Calls for a crackdown on labour hire companies 'poaching' Pacific workers

Plane loads of seasonal workers from the Pacific Islands have been a welcome sight for Australian farmers desperate to find labour during the global pandemic.

In the last 18 months, around 12,000 workers have come into Australia from countries such as Vanuatu and Samoa.

But how many have stayed in the jobs, they were contracted to do?

ABC Rural has been told more than 1,000 of these workers have absconded, with many poached by labour hire companies that are not licensed to do so.

What's going wrong?

Speaking to RN, Richard Shannon from Growcom said across Australia, farmers were reporting seasonal workers suddenly leaving their jobs.

"I think there are two sides to this coin. There is an absconding side with workers looking to leave their employment, and there's a poaching side where other employers are luring them away, and sometimes it's a combination of both."

Executive officer of Approved Employers of Australia (AAE), Steve Burdette, believed many of the damning stories about seasonal workers being underpaid and exploited in Australia stem from dodgy labour hire companies luring workers away from approved employers.

"These workers are going from approved accommodation, a very transparent payment system and other contracts in place, to a system where they get cash under the table, they have no health cover, there are no checks and balances," he said.

"They get promised the world and taken to places, employed by people with no licence, and [can be] exploited."

He said unlicensed companies were undermining the integrity of the entire Pacific Labour Scheme.

Calls for a crackdown

Northern Territory mango grower, Nino Niceforo, had some workers abscond from his farm last year and wants authorities to crack down on both the companies poaching workers and the seasonal workers who choose to flee.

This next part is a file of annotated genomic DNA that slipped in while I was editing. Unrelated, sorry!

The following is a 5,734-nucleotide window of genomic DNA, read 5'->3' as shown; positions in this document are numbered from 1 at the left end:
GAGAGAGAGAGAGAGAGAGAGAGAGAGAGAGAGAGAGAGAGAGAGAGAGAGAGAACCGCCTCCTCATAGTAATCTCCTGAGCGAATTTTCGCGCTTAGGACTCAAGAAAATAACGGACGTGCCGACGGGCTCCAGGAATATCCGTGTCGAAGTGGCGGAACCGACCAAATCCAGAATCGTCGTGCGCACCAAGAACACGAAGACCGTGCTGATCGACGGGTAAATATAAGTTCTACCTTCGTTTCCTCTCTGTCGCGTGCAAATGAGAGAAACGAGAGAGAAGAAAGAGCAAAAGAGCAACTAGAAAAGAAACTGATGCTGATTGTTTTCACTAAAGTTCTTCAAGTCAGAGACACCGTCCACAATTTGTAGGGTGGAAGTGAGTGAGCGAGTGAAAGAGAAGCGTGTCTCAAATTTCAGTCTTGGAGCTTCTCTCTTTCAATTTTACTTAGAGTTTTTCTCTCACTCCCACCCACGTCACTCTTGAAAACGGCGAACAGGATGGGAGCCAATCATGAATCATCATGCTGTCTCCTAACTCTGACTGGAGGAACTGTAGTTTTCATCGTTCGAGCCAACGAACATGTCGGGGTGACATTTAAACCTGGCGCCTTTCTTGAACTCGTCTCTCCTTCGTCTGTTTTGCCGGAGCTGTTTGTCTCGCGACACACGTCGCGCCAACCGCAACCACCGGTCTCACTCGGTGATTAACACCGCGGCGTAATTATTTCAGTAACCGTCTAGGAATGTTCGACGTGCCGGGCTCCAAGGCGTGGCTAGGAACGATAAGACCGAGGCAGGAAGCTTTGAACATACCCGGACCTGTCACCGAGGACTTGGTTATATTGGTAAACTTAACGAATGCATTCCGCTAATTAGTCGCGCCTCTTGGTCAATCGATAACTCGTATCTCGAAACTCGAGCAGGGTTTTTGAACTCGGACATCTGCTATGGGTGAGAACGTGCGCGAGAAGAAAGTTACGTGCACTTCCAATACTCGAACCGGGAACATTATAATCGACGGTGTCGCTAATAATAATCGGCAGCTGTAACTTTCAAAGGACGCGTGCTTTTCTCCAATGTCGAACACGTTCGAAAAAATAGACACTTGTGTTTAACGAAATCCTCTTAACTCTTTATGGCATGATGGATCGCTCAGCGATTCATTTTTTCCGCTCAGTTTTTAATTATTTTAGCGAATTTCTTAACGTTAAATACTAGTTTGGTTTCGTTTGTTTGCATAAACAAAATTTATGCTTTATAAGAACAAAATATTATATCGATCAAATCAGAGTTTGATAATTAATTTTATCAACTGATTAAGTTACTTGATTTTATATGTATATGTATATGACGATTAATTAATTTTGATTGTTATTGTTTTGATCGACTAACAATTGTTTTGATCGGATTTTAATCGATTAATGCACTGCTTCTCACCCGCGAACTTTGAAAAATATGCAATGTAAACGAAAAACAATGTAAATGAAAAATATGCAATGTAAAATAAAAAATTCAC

"They need to be sent home and should not be allowed to stay in Australia and work," he said.

"They [federal government] need to set an example, that [seasonal workers] can't just jump ship when they feel like it."

Andrew Coldbeck, the managing director of employment agency The Job Shop, said over the last 18 months, he had seen first-hand the rise in seasonal workers absconding.

"Our industry has been quite vocal in passing on information [to the government] when people have absconded," he said.

"There's been a lot of information provided to authorities and we just want them to take action."

Speaking to RN, Australian Border Forces' Phil Brezzo defended his organisations' policing of the matter. 

"We investigate all of these matters that are raised to our attention," he said.

"We've got over 400 officers that are dedicated to field operations, and in the last three months alone, there's been about 50 visits and about 450 field actions.

"So, we are out there and certainly intend to be increasingly out there as these schemes scale up."

The federal government has also launched a campaign to try and prevent workers from fleeing their jobs, with a graphic poster warning workers to "be wary of people who may promise you better work, more money or a visa to live permanently in Australia."

It also outlines the consequences of absconding, warning "your visa may be cancelled" and "you may bring shame to your family's reputation".

A lot to be worked on before Ag Visa

The Job Shop's Andrew Coldbeck said the federal government had a lot of issues to solve before the roll-out of its much-publicised Agriculture Visa.

"We'd like to see some action by authorities to send a signal to those people that are poaching seasonal workers that they can't get away with it any longer," he said.

"Because if we don't get that right, it will just continue... and what's to say it won't happen with the Ag visa when it's all finalised, and people start coming into the country under that visa."